to do what you love. You have to stand your ground whenever someone tells you to give up your
dream to do anything your heart desires in favour of a life that’s safe and conventional.”
Mr. Big couldn’t be more pleased to be working with Elson again. “Kevin Elson is really good at
steering the ship through rough waters and making it seem like they’re not,” notes Gilbert.
“He’s a very even-keeled guy — mellow, but he still gets it done.” Sheehan concurs: “It was
glorious and fantastic. Kevin creates an atmosphere of ease and creativity. He’s full of so many
ideas. Really a wonderful man.” Torpey adds, “We’ve got a lot of history with him. He’s a great
guy, super-talented. It’s not like having a dictator for a producer, just somebody who barks
commands. He’s got so much experience, history and pedigree — and he’s also a really good
friend, so the vibe in the studio was perfect.” Sums up Martin, “I always loved Kevin because of
his musical sense, and I love singing in front of him. Kevin has a different approach that’s more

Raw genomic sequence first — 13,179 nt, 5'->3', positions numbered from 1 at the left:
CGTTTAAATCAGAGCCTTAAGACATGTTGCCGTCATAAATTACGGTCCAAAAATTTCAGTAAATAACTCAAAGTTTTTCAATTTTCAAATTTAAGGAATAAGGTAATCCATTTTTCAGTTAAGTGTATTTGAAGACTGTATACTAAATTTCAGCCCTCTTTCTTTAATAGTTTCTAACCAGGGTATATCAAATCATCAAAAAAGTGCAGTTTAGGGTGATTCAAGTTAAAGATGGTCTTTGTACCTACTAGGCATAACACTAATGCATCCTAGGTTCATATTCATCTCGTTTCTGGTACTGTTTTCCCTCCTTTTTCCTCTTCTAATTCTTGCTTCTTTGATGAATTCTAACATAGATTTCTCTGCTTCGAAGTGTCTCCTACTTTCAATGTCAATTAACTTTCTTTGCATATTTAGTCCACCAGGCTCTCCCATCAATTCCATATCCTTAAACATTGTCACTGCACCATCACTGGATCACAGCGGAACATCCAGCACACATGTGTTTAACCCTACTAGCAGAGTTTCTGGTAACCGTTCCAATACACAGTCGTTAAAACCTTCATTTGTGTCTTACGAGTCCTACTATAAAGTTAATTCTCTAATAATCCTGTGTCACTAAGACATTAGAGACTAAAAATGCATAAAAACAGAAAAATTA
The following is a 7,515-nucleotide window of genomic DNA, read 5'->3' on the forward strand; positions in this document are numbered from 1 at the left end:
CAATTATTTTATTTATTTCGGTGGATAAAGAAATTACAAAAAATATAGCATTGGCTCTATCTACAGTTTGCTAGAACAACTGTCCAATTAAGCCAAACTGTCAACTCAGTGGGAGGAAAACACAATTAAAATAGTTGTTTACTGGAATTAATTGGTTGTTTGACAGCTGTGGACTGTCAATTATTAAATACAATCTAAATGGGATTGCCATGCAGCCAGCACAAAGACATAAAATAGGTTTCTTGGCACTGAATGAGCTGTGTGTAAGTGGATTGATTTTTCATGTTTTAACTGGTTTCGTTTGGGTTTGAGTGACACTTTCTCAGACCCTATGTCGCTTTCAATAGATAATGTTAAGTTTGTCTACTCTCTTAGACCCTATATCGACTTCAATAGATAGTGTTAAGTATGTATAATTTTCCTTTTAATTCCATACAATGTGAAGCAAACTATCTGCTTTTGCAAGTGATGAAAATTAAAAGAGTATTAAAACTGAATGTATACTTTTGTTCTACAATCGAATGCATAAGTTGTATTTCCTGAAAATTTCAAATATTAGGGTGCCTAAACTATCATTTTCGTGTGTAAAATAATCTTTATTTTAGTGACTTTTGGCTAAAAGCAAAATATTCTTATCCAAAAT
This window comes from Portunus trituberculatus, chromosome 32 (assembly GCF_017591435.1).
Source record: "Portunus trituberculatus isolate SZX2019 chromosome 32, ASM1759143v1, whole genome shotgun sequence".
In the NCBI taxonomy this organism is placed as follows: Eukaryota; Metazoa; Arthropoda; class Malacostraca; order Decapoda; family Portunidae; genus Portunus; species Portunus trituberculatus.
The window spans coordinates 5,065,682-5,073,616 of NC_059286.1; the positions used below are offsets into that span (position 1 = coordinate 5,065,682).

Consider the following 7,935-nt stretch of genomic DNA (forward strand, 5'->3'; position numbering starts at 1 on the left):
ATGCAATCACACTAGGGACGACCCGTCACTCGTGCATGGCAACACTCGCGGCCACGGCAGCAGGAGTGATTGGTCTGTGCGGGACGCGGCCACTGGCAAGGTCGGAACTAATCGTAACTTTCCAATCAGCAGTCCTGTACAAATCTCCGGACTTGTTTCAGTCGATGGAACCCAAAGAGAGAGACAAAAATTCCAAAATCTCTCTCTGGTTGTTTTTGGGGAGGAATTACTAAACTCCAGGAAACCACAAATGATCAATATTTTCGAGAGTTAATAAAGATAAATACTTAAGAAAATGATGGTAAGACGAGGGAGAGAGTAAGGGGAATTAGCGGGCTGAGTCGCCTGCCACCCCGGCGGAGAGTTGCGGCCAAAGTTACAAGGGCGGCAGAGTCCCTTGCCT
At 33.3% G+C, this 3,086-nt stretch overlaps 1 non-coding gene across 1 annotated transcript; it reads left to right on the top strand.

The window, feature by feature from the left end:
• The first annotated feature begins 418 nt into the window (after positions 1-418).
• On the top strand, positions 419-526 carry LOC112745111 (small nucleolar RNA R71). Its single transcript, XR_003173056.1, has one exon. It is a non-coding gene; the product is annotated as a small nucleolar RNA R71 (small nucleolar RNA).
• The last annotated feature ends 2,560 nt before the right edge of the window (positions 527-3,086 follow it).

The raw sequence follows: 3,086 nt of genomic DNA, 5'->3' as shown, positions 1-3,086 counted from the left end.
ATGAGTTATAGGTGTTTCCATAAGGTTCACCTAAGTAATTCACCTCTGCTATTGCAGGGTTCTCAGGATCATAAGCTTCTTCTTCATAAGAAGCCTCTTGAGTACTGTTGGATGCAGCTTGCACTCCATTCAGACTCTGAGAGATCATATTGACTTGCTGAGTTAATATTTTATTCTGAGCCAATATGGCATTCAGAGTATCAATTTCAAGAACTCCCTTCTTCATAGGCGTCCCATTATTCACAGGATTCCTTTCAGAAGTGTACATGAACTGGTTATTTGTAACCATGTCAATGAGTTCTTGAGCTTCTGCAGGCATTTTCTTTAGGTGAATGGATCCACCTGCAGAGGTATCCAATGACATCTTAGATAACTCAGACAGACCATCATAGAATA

cerebral. He has a lot of ideas like a musician and songwriter would. He is a huge piece of our
recording puzzle. He’s a musician’s friend. He gets good sounds, and I trust his insight and
criticism. He has the golden touch, and knows how to make great voices sound even greater.”
One of the key tracks on the album, ‘1992’, harkens back to the glories of much headier days
for Mr. Big, albeit with tongue planted firmly in cheek. “That was an incredible period in our lives,
right when the rumblings of grunge were starting to happen,” Gilbert points out. “So here I am
writing about and tweaking something that was so positive in just about every way, but it did
open the world to us. Suddenly, we were playing stadiums in Indonesia, just going all over the
place. And to this day, whenever we start a tour, we end up going all around the world.
That whole era, back when we all still had giant hair(!), really opened the door for us.
Thankfully, people still gravitate toward the thing that is still important, and that’s the music.”
Sheehan adds his own spin: “It’s a song about its own history. It reminds me of Deep Purple’s
‘Smoke on the Water’, a song where a band looks back and talks about how it all went down in
a clever way. ‘1992’ certainly pops for me from a philosophical point of view.” Muses Torpey,
“Who would have thought we would actually be talking about something like this 25 years later?
But I’ve had those thoughts myself. It’s really interesting to reflect back like that and actually
have it come out in a song. It’s an epic kind of song that’s got the classic rock stuff, the crazy
guitar-and-bass stuff, and the big vocals from Eric. It’s a Mr. Big song, no doubt.”